On the Tuesday before Thanksgiving, in an announcement that did not recieve much media attention, the Obama administration declared that it would not sign the international antipersonnel landmine ban. The administration said that the Bush era landmine policy “remains in effect.”
This is another disappointing decision by the administration and comes only two weeks before President Obama travels to Oslo to accept the Nobel Peace Prize.
The move brought immediate criticism. Sen. Patrick Leahy, D-Vt., criticized the described the decision as “a lost opportunity for the United States to show leadership instead of joining with China and Russia and impeding progress.”
The International Campaign to Ban Landmines, a coalition of hundreds of NGOs, churches and grassroots organisations worldwide, “strongly condemned” the decision. “We cannot understand this shameful decision and we definitely cannot understand President Obama’s decision to continue with the Bush policy,” said Jody Williams, Nobel co-laureate for her role in the landmine ban. “This decision is a slap in the face to landmine survivors, their families and affected communities everywhere.”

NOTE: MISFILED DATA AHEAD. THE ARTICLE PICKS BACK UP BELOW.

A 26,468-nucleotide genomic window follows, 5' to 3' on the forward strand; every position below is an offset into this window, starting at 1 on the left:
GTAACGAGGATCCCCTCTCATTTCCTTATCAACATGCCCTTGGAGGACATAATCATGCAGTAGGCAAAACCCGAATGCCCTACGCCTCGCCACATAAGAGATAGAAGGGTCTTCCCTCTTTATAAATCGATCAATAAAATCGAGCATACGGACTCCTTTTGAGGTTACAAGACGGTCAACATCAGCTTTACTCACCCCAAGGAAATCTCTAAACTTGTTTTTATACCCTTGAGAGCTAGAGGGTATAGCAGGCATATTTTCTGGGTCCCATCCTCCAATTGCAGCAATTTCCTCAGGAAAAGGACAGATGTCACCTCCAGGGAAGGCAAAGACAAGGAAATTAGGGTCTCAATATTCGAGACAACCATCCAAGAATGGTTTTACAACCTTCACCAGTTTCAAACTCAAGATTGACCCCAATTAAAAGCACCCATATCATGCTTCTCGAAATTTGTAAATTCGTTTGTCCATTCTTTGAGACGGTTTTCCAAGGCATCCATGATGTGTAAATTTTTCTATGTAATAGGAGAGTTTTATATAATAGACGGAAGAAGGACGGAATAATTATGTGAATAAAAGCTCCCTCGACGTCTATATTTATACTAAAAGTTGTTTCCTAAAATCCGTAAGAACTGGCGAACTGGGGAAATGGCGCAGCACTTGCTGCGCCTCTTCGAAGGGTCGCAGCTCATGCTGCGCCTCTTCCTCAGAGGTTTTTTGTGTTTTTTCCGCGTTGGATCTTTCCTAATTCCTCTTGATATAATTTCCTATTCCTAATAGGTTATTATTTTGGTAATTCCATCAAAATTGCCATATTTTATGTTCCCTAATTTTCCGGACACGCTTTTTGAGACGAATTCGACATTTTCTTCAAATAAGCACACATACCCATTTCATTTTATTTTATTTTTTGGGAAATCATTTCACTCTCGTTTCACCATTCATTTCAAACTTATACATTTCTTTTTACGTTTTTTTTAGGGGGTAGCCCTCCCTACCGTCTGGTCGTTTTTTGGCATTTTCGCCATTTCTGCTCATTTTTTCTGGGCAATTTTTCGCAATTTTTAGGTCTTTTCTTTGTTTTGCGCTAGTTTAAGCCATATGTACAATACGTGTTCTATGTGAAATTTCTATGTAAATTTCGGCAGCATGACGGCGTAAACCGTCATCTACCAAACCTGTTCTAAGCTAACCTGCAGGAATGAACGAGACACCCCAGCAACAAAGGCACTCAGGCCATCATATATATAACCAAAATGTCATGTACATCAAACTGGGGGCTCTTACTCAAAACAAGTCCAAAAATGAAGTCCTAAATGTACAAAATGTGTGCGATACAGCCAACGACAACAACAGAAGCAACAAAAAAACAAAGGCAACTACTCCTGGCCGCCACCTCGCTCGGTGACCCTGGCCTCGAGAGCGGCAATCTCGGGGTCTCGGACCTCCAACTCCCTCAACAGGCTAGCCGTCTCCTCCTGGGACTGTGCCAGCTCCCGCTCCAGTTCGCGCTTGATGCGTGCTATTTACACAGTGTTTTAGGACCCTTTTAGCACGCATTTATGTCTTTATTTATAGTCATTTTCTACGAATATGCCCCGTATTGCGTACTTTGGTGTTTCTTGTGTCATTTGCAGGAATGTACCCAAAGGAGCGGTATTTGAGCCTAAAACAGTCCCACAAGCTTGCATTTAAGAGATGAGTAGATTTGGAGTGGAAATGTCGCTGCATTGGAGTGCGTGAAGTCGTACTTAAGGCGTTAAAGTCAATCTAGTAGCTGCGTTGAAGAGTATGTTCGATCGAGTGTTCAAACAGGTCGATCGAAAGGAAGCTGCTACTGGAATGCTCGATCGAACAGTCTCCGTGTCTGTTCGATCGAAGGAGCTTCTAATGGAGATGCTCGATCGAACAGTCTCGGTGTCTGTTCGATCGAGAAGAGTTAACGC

Human Rights Watch condemned the decision saying that “It is painful that President Obama has chosen to reject the mine ban treaty just weeks before he joins the ranks of Nobel peace laureates, including the International Campaign to Ban Landmines.”
This decision will add to the disappointment felt by the peace community over Obama’s decision to widen the war in Afghanistan.